As mentioned in the last newsletter and by like-minded analysts, current valuations point to an expensive US stock market relative to market history. To value the market as a whole, our preferred metric is the P/E ratio calculated using 10 years or more of earnings.
One of the most common arguments against this approach is that it ignores interest rates, especially today when they are at historical lows. Surely, we can’t ignore interest rates when we evaluate the stock market, so let’s take a look at how we can take them into account.
Two ways that interest rates could potentially affect the stock market are:
- Interest rates do not change the inverse relationship between current valuations and future returns. When interest rates are low, investors are willing to accept lower future returns and therefore pay a higher price today, making the market look expensive. Low interest rates just provide a rationale for high valuations.
- Interest rates do change the relationship between valuations and returns, so they need to be included when predicting returns.
To test point #1, we can calculate the historical correlation between valuation ratios and interest rates. The following table shows the mild inverse relationship between the two, especially if 10-20 years of earnings are used. Low interest rates do tend to occur with high valuation ratios, but it’s not a strong relationship.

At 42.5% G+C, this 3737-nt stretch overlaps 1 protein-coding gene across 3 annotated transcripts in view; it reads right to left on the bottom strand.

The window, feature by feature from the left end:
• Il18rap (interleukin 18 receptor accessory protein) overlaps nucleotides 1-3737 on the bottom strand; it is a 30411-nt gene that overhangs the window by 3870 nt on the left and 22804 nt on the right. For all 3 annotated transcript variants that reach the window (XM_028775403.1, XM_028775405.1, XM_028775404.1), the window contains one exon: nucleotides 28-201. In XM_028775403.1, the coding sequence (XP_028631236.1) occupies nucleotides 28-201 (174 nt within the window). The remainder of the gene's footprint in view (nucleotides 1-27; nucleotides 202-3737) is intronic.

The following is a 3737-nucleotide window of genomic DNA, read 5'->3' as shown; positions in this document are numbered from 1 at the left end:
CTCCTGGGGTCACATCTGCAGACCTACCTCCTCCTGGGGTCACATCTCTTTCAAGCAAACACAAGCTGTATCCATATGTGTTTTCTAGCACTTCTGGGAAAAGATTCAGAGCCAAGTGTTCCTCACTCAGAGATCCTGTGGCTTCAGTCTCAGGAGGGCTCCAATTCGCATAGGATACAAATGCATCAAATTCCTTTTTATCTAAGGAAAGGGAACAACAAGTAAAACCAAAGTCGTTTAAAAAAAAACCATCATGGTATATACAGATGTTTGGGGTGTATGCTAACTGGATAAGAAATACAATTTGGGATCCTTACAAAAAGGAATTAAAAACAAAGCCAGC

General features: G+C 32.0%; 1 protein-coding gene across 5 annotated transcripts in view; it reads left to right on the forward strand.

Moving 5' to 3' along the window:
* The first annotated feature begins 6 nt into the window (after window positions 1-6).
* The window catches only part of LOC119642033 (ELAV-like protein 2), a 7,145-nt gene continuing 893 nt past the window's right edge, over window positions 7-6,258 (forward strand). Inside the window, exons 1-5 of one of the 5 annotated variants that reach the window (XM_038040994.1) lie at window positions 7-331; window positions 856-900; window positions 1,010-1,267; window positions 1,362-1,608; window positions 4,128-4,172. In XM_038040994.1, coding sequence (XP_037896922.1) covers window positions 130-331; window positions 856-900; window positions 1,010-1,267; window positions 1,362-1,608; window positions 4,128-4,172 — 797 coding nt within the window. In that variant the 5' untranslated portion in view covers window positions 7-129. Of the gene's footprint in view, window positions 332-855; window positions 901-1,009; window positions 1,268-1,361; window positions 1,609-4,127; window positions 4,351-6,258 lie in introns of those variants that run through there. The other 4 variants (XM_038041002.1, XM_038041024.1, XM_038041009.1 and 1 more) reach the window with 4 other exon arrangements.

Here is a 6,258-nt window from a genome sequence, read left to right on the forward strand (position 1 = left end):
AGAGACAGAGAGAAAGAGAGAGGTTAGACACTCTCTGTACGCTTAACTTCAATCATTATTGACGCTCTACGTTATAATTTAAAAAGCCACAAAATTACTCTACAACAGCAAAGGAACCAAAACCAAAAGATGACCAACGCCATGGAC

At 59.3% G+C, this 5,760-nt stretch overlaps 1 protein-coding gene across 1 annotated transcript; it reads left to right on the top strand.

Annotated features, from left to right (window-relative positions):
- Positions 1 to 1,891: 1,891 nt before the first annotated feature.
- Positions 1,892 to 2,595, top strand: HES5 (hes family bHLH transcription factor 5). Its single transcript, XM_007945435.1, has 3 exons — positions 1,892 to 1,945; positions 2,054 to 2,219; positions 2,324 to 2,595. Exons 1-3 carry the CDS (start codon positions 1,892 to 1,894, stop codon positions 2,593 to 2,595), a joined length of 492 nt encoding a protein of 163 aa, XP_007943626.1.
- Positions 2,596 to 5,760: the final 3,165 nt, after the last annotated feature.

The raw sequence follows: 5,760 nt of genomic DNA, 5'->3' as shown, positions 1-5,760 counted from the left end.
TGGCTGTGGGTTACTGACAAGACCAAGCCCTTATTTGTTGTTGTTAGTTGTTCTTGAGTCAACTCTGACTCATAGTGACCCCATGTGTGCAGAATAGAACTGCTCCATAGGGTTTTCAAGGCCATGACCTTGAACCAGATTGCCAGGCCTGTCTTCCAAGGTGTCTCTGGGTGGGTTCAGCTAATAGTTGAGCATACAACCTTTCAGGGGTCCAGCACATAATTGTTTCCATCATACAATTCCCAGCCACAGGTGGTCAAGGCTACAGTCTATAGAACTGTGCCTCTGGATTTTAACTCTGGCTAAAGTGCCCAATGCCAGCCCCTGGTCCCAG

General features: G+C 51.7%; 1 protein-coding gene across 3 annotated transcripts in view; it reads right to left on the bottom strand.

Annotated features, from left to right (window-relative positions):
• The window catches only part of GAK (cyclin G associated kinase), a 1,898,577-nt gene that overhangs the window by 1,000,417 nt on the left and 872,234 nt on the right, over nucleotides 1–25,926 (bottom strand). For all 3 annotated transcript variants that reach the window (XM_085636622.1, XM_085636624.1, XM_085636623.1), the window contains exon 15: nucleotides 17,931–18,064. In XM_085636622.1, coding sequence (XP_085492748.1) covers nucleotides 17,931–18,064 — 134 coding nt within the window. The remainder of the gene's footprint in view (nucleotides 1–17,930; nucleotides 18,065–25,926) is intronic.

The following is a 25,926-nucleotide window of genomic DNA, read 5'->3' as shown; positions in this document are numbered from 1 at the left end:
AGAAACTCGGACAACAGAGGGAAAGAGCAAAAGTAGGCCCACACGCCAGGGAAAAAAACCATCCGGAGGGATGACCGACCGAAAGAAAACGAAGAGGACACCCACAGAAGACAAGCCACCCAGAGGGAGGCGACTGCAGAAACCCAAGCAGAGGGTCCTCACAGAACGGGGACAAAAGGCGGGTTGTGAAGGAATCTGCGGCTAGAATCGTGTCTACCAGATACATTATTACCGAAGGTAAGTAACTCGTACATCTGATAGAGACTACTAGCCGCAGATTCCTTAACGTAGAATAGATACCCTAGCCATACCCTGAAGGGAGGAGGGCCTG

|Valuation Ratio||Correlation with
10yr Treasury Rates
|P/E (10 yrs of earnings)||-0.14|
|P/E (20 yrs)||-0.13|
|P/E (40 yrs)||0.00|
Although somewhat interesting, this alone is not very useful for investors. What we want to know is the returns we can expect based on current valuations and interest rates, which brings us to point #2.
Let’s see if including interest rates helps in predicting future market returns. The following shows returns predicted using P/E alone (blue) and using P/E with interest rates (orange). The actual inflation-adjusted returns earned are in yellow.
Source: Robert Shiller data with Mariposa calculations, as of 3/27/2013.
The blue and orange lines are nearly the same, indicating that return estimates don’t depend on whether you include or ignore interest rates. The more important factor remains current valuations.